What Reform Should Take Place Rather Than Obamacare
What the US has right now is employer-based health insurance, where one's employer provides the insurance coverage. This is also known as a defined-contribution option. What Obamacare goes toward is a government-centered healthcare system where it is the government who will have control of healthcare matters. What conservatives propose is a patient-centered healthcare system. This means one's employer would provide contributions towards healthcare. But the individual would have various choices of healthplans towards which the individual can apply those employer contributions rather than being stuck with whatever plan and company that the employer has already chosen. This way, the individual can choose and tailor whatever healthplan best fits him or her. This would also create a marketplace where different insurance companies would compete for the individual's choice, resulting in lower costs and excellent healthcare plans. For example, young persons could choose a plan with less check ups but more catastrophic coverage or part-time employers could choose a plan with less coverage but more drug coverage. This kind of choice would put the patient, as a consumer, in charge rather than the government or employers. This kind of reform is being done in Utah.
The answer to how we have coverage for people with pre-existing conditions: high risk pools. This would be a pool of money that already exists in some states that's funded by the rest of the healthy citizens of that state. Republicans have said that they want to fully fund these pools and have them in every state. This would be in combination with tax breaks for the uninsured. This would cover the people with pre-existing conditions without rehauling the entire system where the government would take control of the entire industry.
Another solution to pre-existing condition is a market-based solution where you can buy insurance against developing a pre-existing condition that stays with the person and not with an employer. As Professor John Cochrane of University of Chicago explains in this Wall Street Journal article, a truly effective insurance policy would combine coverage for this year's expenses with the right to buy insurance in the future at a set price. Today, employer-based group coverage provides the former but, crucially, not the latter. A "guaranteed renewable" individual insurance contract is the simplest way to deliver both. Once you sign up, you can keep insurance for life, and your premiums do not rise if you get sicker. Term life insurance, for example, is fully guaranteed renewable. Individual health insurance is mostly so. And insurers are getting more creative. UnitedHealth now lets you buy the right to future insurance—insurance against developing a pre-existing condition. The right to future insurance could be transferrable to another company, for example, if you move. You could have the right that your company will pay a lump sum, so that a new insurer will take you, with no change in your premiums. Better, this sum could be occasionally placed in a custodial account. If you got sick but had something like a health-savings account to pay high premiums, you could always get new insurance. Insurers would then compete for sick people too.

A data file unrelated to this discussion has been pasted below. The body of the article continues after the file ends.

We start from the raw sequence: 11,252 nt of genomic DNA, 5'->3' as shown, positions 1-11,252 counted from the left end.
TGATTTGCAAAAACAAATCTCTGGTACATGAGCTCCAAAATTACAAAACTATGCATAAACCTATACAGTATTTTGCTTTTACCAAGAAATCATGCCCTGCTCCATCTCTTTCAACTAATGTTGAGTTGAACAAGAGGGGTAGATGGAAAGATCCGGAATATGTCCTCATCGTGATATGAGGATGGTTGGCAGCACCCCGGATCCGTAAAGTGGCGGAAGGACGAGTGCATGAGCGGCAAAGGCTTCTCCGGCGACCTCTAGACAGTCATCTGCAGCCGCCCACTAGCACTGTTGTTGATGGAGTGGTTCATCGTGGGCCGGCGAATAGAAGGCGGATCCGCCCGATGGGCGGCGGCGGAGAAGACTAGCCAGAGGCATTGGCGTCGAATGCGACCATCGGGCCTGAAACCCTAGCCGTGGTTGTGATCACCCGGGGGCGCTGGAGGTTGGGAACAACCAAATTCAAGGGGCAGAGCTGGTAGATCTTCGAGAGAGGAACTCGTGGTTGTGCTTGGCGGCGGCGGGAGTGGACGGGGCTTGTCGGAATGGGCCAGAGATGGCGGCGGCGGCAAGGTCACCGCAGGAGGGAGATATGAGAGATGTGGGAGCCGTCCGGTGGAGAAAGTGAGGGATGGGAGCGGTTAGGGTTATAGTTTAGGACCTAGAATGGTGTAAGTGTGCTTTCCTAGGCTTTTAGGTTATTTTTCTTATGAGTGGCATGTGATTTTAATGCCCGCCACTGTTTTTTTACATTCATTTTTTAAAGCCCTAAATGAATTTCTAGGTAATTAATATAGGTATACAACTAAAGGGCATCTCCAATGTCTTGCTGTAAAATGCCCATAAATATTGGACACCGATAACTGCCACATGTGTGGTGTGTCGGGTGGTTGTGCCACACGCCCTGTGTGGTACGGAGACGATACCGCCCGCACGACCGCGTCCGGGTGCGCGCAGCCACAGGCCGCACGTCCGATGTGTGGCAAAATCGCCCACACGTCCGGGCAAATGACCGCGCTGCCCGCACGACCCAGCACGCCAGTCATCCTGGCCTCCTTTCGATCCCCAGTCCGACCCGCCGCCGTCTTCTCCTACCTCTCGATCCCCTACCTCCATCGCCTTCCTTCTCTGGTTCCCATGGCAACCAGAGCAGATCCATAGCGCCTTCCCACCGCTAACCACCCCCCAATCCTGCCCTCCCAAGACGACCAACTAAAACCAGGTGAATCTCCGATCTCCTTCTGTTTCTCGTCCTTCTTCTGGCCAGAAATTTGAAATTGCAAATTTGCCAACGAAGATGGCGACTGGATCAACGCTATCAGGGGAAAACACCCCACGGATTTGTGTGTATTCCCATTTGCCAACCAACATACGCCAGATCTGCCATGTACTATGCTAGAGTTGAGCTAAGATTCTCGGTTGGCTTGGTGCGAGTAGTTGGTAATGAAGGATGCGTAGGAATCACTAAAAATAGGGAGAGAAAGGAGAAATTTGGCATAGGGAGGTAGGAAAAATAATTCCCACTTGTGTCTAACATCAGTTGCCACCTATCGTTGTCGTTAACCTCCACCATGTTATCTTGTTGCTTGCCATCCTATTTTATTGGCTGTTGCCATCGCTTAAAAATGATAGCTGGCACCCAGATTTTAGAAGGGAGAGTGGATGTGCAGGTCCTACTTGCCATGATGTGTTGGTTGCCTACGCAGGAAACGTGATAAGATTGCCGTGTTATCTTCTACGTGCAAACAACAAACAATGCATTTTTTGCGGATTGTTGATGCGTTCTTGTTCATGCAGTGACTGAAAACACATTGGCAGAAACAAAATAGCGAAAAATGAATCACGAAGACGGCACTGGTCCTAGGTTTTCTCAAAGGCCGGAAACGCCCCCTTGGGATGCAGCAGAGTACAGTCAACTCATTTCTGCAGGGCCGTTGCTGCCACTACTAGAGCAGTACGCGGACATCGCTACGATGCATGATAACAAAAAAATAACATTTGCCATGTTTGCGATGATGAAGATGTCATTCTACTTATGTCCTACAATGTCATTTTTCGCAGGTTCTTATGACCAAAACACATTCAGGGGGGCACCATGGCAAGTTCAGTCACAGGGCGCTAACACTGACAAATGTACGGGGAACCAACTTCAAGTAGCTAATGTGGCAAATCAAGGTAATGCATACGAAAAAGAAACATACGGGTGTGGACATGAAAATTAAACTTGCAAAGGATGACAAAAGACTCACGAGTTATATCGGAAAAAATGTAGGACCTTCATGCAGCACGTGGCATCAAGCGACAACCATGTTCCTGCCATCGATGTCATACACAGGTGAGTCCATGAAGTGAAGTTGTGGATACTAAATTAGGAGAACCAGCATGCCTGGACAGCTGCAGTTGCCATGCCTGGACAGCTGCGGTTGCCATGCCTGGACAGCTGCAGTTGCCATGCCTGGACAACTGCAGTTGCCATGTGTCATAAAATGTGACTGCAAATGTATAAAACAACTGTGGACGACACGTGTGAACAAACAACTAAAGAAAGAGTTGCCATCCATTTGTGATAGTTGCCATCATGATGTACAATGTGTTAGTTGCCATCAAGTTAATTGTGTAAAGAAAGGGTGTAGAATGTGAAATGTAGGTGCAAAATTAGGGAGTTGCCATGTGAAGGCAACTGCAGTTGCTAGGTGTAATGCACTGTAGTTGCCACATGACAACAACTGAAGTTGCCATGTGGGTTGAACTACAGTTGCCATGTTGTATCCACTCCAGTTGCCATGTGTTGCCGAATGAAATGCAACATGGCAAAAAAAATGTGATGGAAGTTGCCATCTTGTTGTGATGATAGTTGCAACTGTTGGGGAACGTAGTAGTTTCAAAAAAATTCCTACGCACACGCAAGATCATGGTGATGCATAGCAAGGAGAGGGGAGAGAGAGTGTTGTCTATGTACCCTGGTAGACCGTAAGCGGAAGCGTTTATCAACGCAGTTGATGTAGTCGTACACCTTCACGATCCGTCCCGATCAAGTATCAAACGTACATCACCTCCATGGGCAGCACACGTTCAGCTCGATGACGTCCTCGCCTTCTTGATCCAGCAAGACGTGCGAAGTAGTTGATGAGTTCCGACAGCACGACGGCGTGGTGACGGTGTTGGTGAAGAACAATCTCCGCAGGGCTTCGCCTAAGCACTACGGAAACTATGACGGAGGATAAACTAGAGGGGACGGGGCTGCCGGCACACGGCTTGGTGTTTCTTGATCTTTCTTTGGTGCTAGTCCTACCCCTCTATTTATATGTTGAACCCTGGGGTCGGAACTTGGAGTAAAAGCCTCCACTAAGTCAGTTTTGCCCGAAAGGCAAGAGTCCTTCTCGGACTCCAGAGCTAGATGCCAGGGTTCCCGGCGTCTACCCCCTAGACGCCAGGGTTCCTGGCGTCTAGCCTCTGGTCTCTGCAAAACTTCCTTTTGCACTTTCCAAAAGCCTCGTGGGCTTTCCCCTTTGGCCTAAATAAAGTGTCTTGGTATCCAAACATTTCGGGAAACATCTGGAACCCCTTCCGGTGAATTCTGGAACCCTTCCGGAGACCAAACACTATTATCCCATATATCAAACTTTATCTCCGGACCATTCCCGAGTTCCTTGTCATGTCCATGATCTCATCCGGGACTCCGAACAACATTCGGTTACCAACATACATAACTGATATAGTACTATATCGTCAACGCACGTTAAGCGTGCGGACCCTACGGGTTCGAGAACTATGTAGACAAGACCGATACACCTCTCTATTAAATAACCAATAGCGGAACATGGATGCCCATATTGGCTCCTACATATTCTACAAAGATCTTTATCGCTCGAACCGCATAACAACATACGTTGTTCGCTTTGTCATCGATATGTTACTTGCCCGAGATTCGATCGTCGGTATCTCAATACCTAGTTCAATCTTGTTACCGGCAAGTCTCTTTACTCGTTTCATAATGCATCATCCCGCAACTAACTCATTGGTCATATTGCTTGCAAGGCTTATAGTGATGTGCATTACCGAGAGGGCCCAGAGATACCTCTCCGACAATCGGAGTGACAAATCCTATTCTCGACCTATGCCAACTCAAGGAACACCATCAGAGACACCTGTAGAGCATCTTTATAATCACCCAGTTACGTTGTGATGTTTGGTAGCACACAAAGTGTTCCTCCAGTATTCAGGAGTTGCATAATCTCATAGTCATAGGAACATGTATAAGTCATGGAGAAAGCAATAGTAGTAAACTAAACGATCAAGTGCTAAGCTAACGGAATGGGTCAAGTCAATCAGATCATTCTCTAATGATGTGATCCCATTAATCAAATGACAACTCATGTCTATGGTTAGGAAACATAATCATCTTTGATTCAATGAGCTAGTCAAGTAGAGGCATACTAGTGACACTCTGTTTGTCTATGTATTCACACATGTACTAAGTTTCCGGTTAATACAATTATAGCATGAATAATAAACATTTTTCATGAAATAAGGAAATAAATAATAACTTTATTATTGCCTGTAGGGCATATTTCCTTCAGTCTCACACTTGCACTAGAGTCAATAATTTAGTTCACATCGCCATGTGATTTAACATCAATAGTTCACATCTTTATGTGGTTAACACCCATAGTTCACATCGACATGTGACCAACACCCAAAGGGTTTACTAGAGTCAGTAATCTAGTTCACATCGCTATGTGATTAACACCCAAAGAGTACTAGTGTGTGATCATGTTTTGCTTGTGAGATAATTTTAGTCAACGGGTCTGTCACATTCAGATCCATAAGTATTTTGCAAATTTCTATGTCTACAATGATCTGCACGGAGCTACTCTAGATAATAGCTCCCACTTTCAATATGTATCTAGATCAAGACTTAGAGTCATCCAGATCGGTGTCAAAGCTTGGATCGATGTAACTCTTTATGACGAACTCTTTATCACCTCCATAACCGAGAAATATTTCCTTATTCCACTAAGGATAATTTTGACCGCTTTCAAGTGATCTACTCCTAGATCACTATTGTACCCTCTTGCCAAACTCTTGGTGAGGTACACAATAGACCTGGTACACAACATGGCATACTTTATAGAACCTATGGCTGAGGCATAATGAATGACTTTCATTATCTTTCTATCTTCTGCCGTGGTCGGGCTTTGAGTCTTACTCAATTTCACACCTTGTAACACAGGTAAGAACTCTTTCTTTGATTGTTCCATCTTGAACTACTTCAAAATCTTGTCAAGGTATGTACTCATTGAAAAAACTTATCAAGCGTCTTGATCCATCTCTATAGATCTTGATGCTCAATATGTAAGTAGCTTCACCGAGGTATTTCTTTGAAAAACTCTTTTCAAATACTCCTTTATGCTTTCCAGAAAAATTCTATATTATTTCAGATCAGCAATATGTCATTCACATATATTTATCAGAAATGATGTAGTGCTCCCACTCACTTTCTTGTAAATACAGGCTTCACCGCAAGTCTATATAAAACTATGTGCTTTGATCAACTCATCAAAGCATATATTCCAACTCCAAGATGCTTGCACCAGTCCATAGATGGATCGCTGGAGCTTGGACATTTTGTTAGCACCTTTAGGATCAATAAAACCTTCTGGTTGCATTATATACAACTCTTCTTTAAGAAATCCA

These market solutions can be refined. Insurance policies could separate current insurance and the right to buy future insurance. Then, if you are temporarily covered by an employer, you could keep the pre-existing-condition protection.
Here is another doctor who says the primary problem is not lack of coverage but the rising cost of healthcare. He proposes that insurance companies must pay for services ordered or performed by any physician that is a "provider" for that insurance company. Only catastrophic or major illness insurance should be required by all. This should be private, not government run. Allow individuals to buy insurance through affinity groups. Direct to consumer marketing by drug companies must be banned. Government mandates should be abolished.
The Republicans offered their plan in which their main point was to lower costs of healthcare. This can be done by tort reform where we end junk lawsuits; promote health savings accounts, and allow inter-state competition between insurance companies and policies which would create more competition and lower costs.
Here is a list of reform proposals by the CEO of Whole Foods:
- Promote the Health Savings Accounts.
- Equalize the tax benefits so that both the employer-based health insurance and individual health insurance have the same tax benefit.
- Allow insurance to compete across state lines.
- Repeal government mandates regarding what the insurers must cover.
- Enact tort reform.
- Make costs transparent so that the patient knows how much treatments cost.
- Enact Medicare reform.
- Revise tax forms to make it easier for people to help donate towards people who cannot afford any form of medical insurance.